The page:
We pioneered this idea of protecting landscape for all the people. On March 1, 1872, Ulysses S. Grant signed the bill creating Yellowstone National Park, America’s first and the world’s first such place, “set apart as a public park or pleasuring-ground for the benefit and enjoyment of the people.” Those words reflected the wisdom that all citizens have spiritual and recreational needs, as well as economic needs, and that access to open landscape helps feed the hungers of the soul.
Yellowstone back then was valued mainly for scenic spectacle — the geysers, the great river canyons, the waterfalls — and making it a public park was meant to compensate for some loss of scenic spectacles in the East. Niagara Falls, for instance, had been grotesquely commercialized by private operators, who turned the overlook areas into a circus of pricey amusements, and the founders of Yellowstone considered it a negative exemplum. This public park called Yellowstone would be different — and indeed, 144 years later, it still is. Few Americans would favor selling it to the Walt Disney Company for more hardheaded management.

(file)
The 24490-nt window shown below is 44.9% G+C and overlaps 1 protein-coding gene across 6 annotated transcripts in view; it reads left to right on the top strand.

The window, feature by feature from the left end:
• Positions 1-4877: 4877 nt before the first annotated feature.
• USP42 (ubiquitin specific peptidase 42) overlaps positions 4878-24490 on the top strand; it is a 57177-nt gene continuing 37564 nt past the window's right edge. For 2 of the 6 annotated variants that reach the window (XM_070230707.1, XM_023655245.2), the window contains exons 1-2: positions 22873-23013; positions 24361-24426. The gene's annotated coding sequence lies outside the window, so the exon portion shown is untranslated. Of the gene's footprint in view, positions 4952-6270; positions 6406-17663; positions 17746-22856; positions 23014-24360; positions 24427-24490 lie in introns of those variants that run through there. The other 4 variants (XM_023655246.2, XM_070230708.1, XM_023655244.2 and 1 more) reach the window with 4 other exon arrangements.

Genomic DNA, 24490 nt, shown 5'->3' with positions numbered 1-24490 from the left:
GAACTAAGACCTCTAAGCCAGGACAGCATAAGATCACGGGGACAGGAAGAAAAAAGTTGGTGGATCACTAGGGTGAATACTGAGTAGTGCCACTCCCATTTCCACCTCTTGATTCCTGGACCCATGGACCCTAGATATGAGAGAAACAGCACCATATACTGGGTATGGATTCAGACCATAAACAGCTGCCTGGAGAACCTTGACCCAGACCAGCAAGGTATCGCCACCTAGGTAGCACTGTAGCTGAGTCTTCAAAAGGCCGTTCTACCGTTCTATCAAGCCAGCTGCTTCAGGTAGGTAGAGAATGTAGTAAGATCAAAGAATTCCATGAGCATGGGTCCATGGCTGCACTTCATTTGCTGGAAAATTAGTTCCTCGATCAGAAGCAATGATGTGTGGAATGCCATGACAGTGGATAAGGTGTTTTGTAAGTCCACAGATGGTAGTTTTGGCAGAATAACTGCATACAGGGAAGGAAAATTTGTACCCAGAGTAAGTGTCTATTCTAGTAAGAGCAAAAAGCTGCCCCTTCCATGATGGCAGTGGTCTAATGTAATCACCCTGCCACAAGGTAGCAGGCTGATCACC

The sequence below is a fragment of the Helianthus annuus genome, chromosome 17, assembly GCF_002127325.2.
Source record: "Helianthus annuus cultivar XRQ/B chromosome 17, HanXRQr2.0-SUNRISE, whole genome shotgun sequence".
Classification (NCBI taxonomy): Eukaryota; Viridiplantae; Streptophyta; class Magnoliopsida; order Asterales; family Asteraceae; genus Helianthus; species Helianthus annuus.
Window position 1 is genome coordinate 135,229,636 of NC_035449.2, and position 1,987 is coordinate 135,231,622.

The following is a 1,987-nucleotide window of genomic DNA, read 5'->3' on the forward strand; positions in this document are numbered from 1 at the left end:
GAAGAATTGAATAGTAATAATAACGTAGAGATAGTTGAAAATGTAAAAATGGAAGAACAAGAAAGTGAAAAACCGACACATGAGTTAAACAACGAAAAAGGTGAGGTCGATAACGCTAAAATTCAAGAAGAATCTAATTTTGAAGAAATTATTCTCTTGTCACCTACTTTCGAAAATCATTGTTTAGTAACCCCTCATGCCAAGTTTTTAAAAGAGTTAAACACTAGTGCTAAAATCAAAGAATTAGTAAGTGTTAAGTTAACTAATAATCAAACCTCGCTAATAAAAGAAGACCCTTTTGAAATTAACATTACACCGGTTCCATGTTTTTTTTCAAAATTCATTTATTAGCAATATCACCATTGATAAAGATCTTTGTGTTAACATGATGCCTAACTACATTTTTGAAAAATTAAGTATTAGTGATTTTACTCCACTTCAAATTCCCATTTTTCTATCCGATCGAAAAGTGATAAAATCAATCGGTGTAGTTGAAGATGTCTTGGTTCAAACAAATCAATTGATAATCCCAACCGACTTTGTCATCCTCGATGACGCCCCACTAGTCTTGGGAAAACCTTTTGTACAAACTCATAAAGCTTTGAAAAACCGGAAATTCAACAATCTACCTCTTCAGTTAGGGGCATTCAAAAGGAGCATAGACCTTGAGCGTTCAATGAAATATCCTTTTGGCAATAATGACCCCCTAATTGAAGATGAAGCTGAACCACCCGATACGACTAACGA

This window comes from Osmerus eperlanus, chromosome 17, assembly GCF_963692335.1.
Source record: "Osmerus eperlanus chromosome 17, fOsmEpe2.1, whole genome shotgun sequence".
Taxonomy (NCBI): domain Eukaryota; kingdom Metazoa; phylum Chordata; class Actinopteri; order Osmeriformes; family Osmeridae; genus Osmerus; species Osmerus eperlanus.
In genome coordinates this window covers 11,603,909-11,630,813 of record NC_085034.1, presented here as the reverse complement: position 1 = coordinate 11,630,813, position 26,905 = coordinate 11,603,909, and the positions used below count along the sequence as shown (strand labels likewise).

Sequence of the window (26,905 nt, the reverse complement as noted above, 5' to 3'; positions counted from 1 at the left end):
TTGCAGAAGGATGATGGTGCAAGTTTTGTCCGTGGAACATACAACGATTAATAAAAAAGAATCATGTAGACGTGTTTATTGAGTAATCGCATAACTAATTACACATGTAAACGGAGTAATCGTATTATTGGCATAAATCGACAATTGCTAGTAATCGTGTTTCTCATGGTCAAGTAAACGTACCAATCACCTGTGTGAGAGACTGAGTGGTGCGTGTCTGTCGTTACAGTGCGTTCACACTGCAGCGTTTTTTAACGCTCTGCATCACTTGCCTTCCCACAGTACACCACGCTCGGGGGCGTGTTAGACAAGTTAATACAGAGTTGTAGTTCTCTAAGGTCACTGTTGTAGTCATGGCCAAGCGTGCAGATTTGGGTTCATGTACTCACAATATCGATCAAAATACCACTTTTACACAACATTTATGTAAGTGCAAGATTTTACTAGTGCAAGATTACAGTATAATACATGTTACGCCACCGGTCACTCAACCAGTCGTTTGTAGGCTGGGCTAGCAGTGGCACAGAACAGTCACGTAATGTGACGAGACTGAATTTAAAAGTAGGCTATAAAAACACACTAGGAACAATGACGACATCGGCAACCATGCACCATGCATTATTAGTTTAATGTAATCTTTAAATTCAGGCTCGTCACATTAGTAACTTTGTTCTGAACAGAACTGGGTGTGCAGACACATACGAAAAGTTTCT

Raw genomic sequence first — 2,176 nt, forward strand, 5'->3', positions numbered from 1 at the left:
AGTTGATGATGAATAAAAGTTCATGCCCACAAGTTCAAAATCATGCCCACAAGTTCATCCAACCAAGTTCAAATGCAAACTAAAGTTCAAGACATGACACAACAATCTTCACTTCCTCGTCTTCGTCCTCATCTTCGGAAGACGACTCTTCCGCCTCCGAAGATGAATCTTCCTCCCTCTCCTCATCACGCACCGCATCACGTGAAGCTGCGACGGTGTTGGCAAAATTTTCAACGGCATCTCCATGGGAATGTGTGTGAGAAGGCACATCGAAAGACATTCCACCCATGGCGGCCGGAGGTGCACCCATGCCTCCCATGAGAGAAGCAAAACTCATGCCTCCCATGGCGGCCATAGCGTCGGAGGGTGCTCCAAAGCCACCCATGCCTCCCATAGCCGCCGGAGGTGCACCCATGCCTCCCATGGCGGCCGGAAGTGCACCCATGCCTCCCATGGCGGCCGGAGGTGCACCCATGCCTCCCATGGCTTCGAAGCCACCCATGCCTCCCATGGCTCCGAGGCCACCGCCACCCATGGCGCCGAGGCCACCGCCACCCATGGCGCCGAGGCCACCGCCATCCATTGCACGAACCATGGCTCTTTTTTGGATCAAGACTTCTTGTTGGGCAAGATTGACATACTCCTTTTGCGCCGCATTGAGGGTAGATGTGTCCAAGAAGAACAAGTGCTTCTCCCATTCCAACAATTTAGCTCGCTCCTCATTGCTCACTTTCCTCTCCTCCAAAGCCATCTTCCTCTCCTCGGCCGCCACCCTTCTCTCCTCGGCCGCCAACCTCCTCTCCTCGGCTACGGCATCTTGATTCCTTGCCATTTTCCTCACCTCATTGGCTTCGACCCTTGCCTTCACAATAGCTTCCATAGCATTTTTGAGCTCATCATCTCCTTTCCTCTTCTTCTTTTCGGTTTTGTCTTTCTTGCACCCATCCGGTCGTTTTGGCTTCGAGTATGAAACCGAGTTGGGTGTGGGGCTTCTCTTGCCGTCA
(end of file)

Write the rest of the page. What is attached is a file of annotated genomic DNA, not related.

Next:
Parks are only the most obvious, least controversial form of public lands. Yellowstone Park lies embedded in a Greater Yellowstone Ecosystem, a larger zone of contiguous, wildish landscape, encompassing 10 times as much area as the park itself and including portions of five national forests, three national wildlife refuges, Grand Teton National Park and parcels administered by the Bureau of Land Management — all of that federal — as well as some state and private lands and part of the Wind River Indian Reservation. The park boundaries are unfenced, and wildlife flows back and forth across them.
Take away just the non-park federal lands from that geographical mosaic — which would be a horrendous hit to what Yellowstone is — and you would disrupt migration corridors, reduce winter range and otherwise subtract habitat from the elk, the pronghorns, the mule deer and other creatures that live their lives in and out of the park. You would severely jeopardize the survival of the Yellowstone grizzly bear. Yellowstone Park is big, relative to other national parks, but it’s too small to serve as a solitary ark for the fauna Americans go there to see.